Heroin Detox at Serenity Lane
Heroin is what is known as a “short-acting” opioid. This means it both takes effect quickly and leaves the system quickly. The National Institutes of Health have determined that withdrawal symptoms for short-acting opioids begin onset within 8 to 24 hours after final use and last anywhere from 4 to 10 days.
Serenity Lane is proud to be one of the top-quality addiction treatment programs in the northwestern United States. We currently provide a cutting-edge, medically supported withdrawal program, also known as detox, at our inpatient care facility in Coburg, Oregon.
We’re proud to offer a full continuum of treatment services for people suffering from heroin addiction. Detox is the first step in your journey toward living a drug-free life.
Our team of medical professionals uses a standardized process designed to be the most effective way to receive long-term recovery from dependence on heroin. They are prepared and qualified to handle all aspects of detox, including withdrawal symptoms and mental health issues that may be present.
It’s important to remember that even if they aren’t life-threatening symptoms, the withdrawal process is known to be painful, scary, and it can make it harder to want to stop using heroin. In order to be sure that safety is the top priority of medical detox, we embrace the benefits of having qualified, compassionate professionals who can handle the withdrawal process with ease.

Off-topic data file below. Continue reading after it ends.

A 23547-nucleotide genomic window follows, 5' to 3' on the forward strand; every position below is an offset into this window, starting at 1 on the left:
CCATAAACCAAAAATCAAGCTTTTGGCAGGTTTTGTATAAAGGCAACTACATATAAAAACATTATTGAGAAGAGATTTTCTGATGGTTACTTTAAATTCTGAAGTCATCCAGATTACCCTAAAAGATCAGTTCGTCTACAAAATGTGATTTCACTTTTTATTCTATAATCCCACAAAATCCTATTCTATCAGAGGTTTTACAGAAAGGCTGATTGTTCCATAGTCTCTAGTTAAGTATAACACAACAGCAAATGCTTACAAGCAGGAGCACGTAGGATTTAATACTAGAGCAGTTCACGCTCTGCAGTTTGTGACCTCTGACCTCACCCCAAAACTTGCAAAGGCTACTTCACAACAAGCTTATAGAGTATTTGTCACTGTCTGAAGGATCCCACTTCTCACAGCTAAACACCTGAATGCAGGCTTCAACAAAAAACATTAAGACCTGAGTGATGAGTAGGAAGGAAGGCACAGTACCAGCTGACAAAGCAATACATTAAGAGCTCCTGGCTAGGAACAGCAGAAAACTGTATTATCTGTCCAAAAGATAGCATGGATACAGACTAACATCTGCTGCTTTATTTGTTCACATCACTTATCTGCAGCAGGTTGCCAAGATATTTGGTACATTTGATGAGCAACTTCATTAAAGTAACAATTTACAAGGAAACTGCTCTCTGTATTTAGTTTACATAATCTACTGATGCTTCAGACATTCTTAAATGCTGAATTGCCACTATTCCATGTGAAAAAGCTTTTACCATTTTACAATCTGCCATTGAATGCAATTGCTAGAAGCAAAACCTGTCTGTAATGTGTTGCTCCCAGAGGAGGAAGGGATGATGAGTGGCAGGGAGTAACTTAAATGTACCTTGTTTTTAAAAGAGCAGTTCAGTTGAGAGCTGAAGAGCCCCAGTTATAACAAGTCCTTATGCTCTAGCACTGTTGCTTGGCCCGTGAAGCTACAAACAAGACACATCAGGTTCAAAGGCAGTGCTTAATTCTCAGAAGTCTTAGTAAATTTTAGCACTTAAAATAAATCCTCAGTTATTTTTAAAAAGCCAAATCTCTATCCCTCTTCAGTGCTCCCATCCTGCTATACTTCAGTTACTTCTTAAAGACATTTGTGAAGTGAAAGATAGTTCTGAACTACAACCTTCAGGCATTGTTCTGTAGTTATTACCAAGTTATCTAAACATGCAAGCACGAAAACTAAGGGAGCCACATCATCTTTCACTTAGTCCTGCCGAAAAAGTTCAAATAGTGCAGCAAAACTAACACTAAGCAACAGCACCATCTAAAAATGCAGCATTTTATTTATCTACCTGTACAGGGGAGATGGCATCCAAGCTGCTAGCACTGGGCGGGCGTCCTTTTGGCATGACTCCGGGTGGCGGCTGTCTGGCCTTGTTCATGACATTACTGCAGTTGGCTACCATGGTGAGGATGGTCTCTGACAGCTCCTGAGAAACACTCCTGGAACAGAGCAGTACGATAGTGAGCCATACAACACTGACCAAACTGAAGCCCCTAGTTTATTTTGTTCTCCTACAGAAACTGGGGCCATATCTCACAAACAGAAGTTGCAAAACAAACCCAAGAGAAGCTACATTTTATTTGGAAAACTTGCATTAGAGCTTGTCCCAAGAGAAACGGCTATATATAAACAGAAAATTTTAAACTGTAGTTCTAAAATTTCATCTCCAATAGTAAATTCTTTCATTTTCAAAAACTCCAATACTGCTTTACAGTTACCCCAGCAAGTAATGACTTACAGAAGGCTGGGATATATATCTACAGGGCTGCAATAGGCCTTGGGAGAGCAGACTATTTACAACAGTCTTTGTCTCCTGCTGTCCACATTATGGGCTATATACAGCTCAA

The discomfort and pain that are associated with heroin withdrawal can make it crucial that those going through detox get a medical intervention that combines both their emotional and medical needs. That’s why a medical detox program is so important.
The end result of a successful medical detox is that the individual is no longer at high risk for complications related to their substance use. The feeling of cravings may still be there, and that’s why medical detox is usually the first step in the continuum of care provided to individuals seeking treatment.
Specialized Treatment for Opioid Drug and Heroin Withdrawal Using Buprenorphine